The mature work of Somerset Maugham is nothing if not honest. It moves on the weight of his blunt, plain sentences, which he delivers to the reader like so many body blows. One thinks, for instance, of The Summing Up, a book which Maugham wrote in his sixties to say a final word on things (unfortunately, he then lived to ninety-one) and in which the stark honesty of the prose is almost breathtaking. “Though I have been in love a good many times I have never experienced the bliss of requited love. I have most loved people who cared little or nothing for me and when people have loved me I have been embarrassed.” He couldn’t have said it more plainly than that.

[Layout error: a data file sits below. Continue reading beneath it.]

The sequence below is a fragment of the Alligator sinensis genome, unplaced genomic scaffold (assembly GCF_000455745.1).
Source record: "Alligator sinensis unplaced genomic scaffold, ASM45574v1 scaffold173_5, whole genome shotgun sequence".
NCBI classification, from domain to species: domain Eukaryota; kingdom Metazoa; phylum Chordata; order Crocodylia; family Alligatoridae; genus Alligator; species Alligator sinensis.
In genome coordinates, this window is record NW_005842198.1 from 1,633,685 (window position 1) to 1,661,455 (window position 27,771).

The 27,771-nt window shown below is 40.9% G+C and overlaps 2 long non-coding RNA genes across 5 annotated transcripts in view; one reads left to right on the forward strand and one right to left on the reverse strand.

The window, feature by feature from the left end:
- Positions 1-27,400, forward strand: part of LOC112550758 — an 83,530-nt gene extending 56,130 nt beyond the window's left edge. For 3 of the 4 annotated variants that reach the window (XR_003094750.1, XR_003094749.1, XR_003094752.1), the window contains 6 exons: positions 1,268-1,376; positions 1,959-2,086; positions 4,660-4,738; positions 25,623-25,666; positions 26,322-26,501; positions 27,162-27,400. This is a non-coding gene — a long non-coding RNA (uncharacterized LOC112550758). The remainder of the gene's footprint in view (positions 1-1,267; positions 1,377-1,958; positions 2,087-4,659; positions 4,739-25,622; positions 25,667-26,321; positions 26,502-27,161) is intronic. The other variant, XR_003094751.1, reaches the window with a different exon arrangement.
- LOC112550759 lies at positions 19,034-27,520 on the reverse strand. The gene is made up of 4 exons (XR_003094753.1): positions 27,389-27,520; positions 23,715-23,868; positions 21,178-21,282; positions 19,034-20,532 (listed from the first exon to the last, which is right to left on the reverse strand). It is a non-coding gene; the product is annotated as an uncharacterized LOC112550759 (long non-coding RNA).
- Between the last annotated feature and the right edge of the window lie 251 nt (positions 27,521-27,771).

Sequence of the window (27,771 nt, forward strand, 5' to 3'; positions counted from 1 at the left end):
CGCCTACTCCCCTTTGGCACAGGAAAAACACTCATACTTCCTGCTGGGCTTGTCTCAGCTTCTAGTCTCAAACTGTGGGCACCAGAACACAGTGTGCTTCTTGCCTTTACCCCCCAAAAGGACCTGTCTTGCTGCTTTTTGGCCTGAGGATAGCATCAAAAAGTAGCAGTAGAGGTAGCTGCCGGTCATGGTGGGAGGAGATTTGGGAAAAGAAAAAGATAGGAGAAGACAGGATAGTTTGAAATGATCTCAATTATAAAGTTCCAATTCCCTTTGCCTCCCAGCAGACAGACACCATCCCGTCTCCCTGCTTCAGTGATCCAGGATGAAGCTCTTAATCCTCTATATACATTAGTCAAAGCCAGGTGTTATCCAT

I caught a ride into the Lexington suburbs, then took out my rain hat and harmonica and began marching and playing to the townsfolk on my way down to the University of Kentucky. It was four miles in pouring rain, and people thought I was crazy. A man along the way spotted the writing on my bag and told his buddy not to worry, it’s just another one of those nuts from California. Another guy, with his little kids tagging along behind him, dragging their miniature flags along the sidewalk, smiled and told me I looked very happy. His wife, whose dark feet in her bright white pumps reminded me of chocolate ice cream with marshmallows, was more concerned about her kids, though, and bent over to tell them not to drag the flags. As I continued past the red brick buildings of downtown Lexington, I was accompanied by an old lady in a green dress with white polka dots. She was carrying a purple handbag with lots of yarn and knitting needles, and was being pulled along by her dachshund. She had an old straw hat with a withered rose tucked into the hatband, and her snow-white hair was gathered into a bun at the back — holding up the brim of her hat. She had one of those drying-up-like-prunes faces that you see on so many old people. It happens to all of us, eventually, but at least she wasn’t dried up on the inside. She laughed at everything I said, even plain statements. When we passed a “Small Animal Hospital,” she asked me what it was. “That’s a hospital for small animals,” I said. You should have heard her howl. I really loved her.